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World Taekwondo Body Chief Reelected for 3rd Term

Posted October. 15, 2009 08:30,   


World Taekwondo Federation President Choue Chung-won enjoys mountain climbing. No matter how busy he is, he goes hiking at least two to three times a month.

While serving as president of Kyung Hee University in Seoul, he earned the nickname “firewood gathering president” because he was better at mountain climbing than young college students.

“When I climb mountains, I grow more humble and can ease animosity,” he said yesterday after his election to a third term as head of the federation in a vote in Copenhagen, Denmark.

Critics say he took “a free ride in an empty taxi” after taking the post in June 2005 from Kim Un-yong, a former member of the International Olympic Council who was disgraced in a bribery scandal.

Choue, however, has consolidated his position this time, scoring an overwhelming victory over an incumbent IOC member.

A federation source said, “By winning in the vote, President Choue became the undisputed captain of WTF, Inc.”

Choue himself also expressed confidence, saying “I have earned recognition for various reform programs,” adding, “I will redouble efforts to globalize taekwondo in the coming years.”

He faces a flurry of potential hurdles, however. The first is to dispel conflict among warring factions within the global body. A taekwondo community source and a former member of the national team said, “If Kukkiwon (the federation headquarters) is a domestic hotbed for factions engaged in factional strife, the WTF is a ring where global factional struggles are staged.”

Notably, critics say conflict deepened in the election period given the intense campaigns. Choue said he will begin a personnel reform following the end of the election. Resting on his shoulders is whether the upcoming reshuffle will trigger renewed confrontation or set a foundation for harmony.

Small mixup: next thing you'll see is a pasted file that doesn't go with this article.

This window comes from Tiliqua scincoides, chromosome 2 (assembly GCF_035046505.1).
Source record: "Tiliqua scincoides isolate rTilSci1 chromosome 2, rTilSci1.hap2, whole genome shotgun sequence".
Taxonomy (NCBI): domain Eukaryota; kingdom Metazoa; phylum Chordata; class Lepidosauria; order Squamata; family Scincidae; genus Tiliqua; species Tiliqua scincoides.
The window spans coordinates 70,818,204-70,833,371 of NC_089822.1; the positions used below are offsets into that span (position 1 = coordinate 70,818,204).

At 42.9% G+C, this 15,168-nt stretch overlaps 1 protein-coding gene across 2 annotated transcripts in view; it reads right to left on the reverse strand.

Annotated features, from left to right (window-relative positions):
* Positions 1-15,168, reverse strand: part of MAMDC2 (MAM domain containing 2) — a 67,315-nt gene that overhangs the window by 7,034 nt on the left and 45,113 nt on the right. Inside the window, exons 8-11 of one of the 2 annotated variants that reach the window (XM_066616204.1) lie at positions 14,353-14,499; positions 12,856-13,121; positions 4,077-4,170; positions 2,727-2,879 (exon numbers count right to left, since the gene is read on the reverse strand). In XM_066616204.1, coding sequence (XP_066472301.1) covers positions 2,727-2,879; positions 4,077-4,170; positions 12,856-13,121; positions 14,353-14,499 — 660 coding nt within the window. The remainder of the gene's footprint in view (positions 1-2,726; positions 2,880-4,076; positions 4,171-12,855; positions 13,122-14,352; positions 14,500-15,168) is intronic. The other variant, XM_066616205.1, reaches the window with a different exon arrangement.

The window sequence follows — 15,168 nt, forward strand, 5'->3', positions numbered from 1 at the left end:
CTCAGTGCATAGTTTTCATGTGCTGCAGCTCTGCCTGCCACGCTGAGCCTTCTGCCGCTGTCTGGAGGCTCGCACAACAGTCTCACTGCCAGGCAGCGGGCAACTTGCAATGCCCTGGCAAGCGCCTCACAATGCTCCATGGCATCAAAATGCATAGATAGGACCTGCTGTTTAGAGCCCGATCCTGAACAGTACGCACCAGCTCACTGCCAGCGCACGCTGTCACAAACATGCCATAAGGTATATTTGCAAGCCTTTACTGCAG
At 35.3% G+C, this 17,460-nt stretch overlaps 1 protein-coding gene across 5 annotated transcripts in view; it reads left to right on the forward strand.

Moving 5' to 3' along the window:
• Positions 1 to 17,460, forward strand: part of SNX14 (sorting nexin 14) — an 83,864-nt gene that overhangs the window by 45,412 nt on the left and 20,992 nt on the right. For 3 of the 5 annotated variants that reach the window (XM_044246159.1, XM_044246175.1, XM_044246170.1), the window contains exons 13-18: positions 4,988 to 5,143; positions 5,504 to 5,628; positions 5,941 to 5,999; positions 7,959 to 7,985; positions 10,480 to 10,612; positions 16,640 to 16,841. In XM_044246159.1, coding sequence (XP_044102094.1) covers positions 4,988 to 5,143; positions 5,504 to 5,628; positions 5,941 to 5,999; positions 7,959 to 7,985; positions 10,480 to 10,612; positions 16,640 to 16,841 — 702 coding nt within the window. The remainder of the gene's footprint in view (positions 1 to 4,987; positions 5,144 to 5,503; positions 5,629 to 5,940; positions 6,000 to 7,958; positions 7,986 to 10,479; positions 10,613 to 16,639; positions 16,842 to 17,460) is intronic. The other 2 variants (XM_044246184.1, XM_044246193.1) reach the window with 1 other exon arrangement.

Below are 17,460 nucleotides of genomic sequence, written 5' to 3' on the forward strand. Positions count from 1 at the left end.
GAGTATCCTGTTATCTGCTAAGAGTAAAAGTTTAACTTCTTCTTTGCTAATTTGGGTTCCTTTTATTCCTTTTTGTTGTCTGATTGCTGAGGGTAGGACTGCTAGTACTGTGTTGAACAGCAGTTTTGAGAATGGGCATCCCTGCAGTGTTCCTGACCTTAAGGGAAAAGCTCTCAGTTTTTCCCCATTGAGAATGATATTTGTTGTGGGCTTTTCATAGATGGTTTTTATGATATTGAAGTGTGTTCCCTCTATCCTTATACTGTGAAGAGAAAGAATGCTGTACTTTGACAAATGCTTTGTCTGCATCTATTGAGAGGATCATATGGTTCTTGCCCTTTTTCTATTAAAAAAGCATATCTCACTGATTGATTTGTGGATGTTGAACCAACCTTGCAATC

Consolidating taekwondo as an official Olympic sport is another mandate for Choue. The traditional Korean martial art is set to remain an official sport for the 2016 Summer Olympics in Rio de Janeiro, but its fate thereafter remains unknown.

Warning signals include successive disputes over fairness in judgment and the sleepy proceedings of matches that are deemed boring. Last year, the federation’s secretary-general was caught handing over a bribe to an IOC member, and incurred the wrath of the IOC ethics committee.

The martial art can ill afford more disgrace because of corruption.

Choue said, “I will not seek to blame anyone for the struggles that erupted in the election campaign,” indicating that he will actively cooperate even with his opponents. He said he learned “the ability to embrace others” while climbing mountains.

Whether his mountaineering experience will help improve the culture at the World Taekwondo Federation remains to be seen.